Moses responds by bowing and worshipping the Lord. He says, “if I have found favor in your eyes, then let the LORD go with us. Although this is a stiff-necked people, forgive our wickedness and our sin, and take us as your inheritance” (34:8-9). The Lord then makes a covenant with Moses and tells Moses that those he lives among will see how awesome the Lord is (34:10).
When Moses returns from the mountain, his face is radiant from speaking with the Lord (34:29).
This passage of Scripture shows the grace of God in not wiping out his people though he had ample reason to do so. The Israelites were called to trust in the one true God but they continually went astray earning them the moniker, a stiff-necked people. Moses as the one who had found favour in God interceded on their behalf and God was pleased to honour his own promises to their forefathers through these actions.
A glimpse of his glory is also seen here as the climax of the story comes in 34:6-7. God reveals himself as “The LORD, the LORD, the compassionate and gracious God, slow to anger, abounding in love and faithfulness, maintaining love to thousands, and forgiving wickedness, rebellion and sin.” His grace, love and faithfulness would continue on throughout the entire Old Testament period.
This has now set the background for us to evaluate better John 1:14-18 in the next study.
*all direct quotations are from the TNIV
In light of the stated historical purpose of the book from the last study, it behooves us to consider briefly John’s use of the Old Testament. Any detailed remarks and analysis of texts will be saved for the studies themselves as we come across different texts.
Last study I asserted my belief that the Gospel was initially written as an evangelistic book for Jews and proselytes. Something that Jews and converts to Judaism would have had in the first century is an expectation of the Messiah and that being, to varying degrees, based on a reading of their Bible, the Old Testament. For this reason (as well as others), it makes sense that John would quote and allude to the Old Testament significantly and Jesus, as the Messiah, would quote and allude to it as well.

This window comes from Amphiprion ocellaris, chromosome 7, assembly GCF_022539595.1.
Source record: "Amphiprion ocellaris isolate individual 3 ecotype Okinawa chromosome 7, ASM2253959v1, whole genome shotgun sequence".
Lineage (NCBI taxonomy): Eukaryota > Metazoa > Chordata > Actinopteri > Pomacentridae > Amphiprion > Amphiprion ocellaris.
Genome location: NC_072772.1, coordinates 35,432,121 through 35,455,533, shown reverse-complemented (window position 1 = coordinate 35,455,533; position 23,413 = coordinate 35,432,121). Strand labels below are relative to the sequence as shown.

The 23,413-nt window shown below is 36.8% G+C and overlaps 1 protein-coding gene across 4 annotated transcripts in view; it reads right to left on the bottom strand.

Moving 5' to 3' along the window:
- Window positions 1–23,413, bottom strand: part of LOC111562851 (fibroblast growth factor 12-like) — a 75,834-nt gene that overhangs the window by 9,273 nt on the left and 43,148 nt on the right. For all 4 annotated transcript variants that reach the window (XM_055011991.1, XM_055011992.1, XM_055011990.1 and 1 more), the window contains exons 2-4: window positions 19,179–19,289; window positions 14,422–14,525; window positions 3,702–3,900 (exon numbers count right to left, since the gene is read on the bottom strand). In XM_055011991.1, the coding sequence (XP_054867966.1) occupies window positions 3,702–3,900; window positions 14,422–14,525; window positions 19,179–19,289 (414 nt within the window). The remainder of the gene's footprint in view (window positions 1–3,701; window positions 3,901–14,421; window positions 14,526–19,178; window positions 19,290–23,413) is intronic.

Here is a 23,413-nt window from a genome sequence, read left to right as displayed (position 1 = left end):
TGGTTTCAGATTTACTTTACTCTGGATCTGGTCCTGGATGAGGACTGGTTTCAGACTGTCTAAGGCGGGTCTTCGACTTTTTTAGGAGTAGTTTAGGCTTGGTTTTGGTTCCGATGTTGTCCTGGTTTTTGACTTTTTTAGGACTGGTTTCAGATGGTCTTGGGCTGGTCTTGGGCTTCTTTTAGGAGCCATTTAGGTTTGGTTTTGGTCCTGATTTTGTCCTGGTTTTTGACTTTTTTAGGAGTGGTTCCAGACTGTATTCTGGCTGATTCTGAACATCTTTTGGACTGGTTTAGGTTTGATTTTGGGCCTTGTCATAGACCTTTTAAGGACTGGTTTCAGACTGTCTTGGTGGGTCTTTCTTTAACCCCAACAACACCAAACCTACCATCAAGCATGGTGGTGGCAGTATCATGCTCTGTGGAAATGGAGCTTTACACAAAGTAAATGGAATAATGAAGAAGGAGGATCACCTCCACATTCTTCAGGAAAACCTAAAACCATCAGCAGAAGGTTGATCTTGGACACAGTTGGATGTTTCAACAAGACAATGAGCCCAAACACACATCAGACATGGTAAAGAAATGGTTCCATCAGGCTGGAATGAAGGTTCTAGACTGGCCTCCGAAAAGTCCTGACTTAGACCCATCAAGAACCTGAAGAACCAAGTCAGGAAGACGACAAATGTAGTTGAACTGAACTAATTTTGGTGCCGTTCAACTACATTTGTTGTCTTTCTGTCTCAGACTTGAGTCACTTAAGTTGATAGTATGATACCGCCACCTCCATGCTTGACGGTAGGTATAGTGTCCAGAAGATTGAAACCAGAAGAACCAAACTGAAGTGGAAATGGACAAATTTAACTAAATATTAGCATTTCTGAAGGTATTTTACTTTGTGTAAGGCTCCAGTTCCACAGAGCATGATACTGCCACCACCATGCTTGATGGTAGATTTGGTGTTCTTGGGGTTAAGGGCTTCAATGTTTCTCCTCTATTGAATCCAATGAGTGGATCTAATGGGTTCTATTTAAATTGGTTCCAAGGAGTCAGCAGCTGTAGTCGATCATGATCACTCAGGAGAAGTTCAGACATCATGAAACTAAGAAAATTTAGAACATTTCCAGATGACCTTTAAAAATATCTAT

There are a few ways the book uses the Old Testament that I’ll briefly highlight so that we can watch for them as we progress through the book.
In the first place, there are direct quotations of the Old Testament. These are generally easy enough to spot. Many of the quotations are introduced by “as it is written” (6:31), or “as Scripture says” (7:38), or “in order that Scripture might be fulfilled” (19:24), etc. Sometimes these quotations can be rather loose and so discerning what fits in this category and what fits in the next can be difficult.
Somewhat harder to spot, and requiring some familiarity with the Old Testament, are allusions. An allusion makes reference to something less directly and calls our attention to it as background for the point currently being made. Very early on in the book we will encounter allusions to the Old Testament, especially from the book of Exodus, although John will show familiarity with much of the Old Testament throughout.
The categories of echo and typology I’ll save for the text analyses.
Not directly related to the use of the Old Testament but worth mentioning here, is how John is also culturally located in 1st century Palestine and the setting of Jesus’ life occurs here, especially including a Jewish culture, though not exclusively Jewish (e.g., Greco-Roman culture). Therefore there are references to Jewish festivals and Jewish life that will be taken for granted by John, but we might like to do a little more research to fill in the gaps given that Jesus and John’s culture is not our culture today.
To close, it is helpful to quote Andreas Kostenberger (relying on Porter and Evans): “The overall purpose of the use of the OT in John’s Gospel, as evidenced by the formal quotations, is to show that both Jesus’ public ministry and his cross-death fulfilled scriptural patterns and prophecies” (Kostenberger, “John” in the Commentary on the New Testament Use of the Old Testament, 415-16).
The next study will look at the authorship and date of John’s Gospel.